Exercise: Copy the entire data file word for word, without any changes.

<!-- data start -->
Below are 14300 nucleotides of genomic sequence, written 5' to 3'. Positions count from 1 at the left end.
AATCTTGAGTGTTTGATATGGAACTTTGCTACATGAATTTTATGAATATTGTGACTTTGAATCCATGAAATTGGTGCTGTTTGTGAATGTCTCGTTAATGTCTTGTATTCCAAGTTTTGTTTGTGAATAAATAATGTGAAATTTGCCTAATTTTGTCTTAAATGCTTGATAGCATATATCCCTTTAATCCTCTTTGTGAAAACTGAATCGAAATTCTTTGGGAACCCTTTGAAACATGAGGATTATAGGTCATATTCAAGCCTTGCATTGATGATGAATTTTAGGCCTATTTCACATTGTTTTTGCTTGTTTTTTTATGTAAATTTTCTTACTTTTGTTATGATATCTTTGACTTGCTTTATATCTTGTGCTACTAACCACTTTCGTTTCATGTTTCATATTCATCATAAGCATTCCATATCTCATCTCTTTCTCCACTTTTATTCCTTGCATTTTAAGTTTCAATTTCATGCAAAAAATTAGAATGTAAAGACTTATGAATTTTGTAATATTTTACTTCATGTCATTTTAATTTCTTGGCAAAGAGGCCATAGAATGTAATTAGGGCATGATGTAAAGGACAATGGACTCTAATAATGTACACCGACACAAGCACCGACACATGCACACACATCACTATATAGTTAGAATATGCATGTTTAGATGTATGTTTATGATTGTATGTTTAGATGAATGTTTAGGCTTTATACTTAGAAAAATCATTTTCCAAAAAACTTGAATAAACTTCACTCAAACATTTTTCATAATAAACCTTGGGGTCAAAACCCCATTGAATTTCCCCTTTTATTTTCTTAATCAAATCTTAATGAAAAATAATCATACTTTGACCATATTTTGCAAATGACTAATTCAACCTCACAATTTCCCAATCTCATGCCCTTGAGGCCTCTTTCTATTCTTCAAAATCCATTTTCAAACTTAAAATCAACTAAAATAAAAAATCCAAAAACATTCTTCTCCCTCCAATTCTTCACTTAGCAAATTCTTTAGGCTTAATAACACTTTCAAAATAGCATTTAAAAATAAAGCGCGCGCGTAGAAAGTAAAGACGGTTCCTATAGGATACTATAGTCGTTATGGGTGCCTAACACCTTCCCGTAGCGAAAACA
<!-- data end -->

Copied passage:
Below are 14300 nucleotides of genomic sequence, written 5' to 3'. Positions count from 1 at the left end.
AATCTTGAGTGTTTGATATGGAACTTTGCTACATGAATTTTATGAATATTGTGACTTTGAATCCATGAAATTGGTGCTGTTTGTGAATGTCTCGTTAATGTCTTGTATTCCAAGTTTTGTTTGTGAATAAATAATGTGAAATTTGCCTAATTTTGTCTTAAATGCTTGATAGCATATATCCCTTTAATCCTCTTTGTGAAAACTGAATCGAAATTCTTTGGGAACCCTTTGAAACATGAGGATTATAGGTCATATTCAAGCCTTGCATTGATGATGAATTTTAGGCCTATTTCACATTGTTTTTGCTTGTTTTTTTATGTAAATTTTCTTACTTTTGTTATGATATCTTTGACTTGCTTTATATCTTGTGCTACTAACCACTTTCGTTTCATGTTTCATATTCATCATAAGCATTCCATATCTCATCTCTTTCTCCACTTTTATTCCTTGCATTTTAAGTTTCAATTTCATGCAAAAAATTAGAATGTAAAGACTTATGAATTTTGTAATATTTTACTTCATGTCATTTTAATTTCTTGGCAAAGAGGCCATAGAATGTAATTAGGGCATGATGTAAAGGACAATGGACTCTAATAATGTACACCGACACAAGCACCGACACATGCACACACATCACTATATAGTTAGAATATGCATGTTTAGATGTATGTTTATGATTGTATGTTTAGATGAATGTTTAGGCTTTATACTTAGAAAAATCATTTTCCAAAAAACTTGAATAAACTTCACTCAAACATTTTTCATAATAAACCTTGGGGTCAAAACCCCATTGAATTTCCCCTTTTATTTTCTTAATCAAATCTTAATGAAAAATAATCATACTTTGACCATATTTTGCAAATGACTAATTCAACCTCACAATTTCCCAATCTCATGCCCTTGAGGCCTCTTTCTATTCTTCAAAATCCATTTTCAAACTTAAAATCAACTAAAATAAAAAATCCAAAAACATTCTTCTCCCTCCAATTCTTCACTTAGCAAATTCTTTAGGCTTAATAACACTTTCAAAATAGCATTTAAAAATAAAGCGCGCGCGTAGAAAGTAAAGACGGTTCCTATAGGATACTATAGTCGTTATGGGTGCCTAACACCTTCCCGTAGCGAAAACA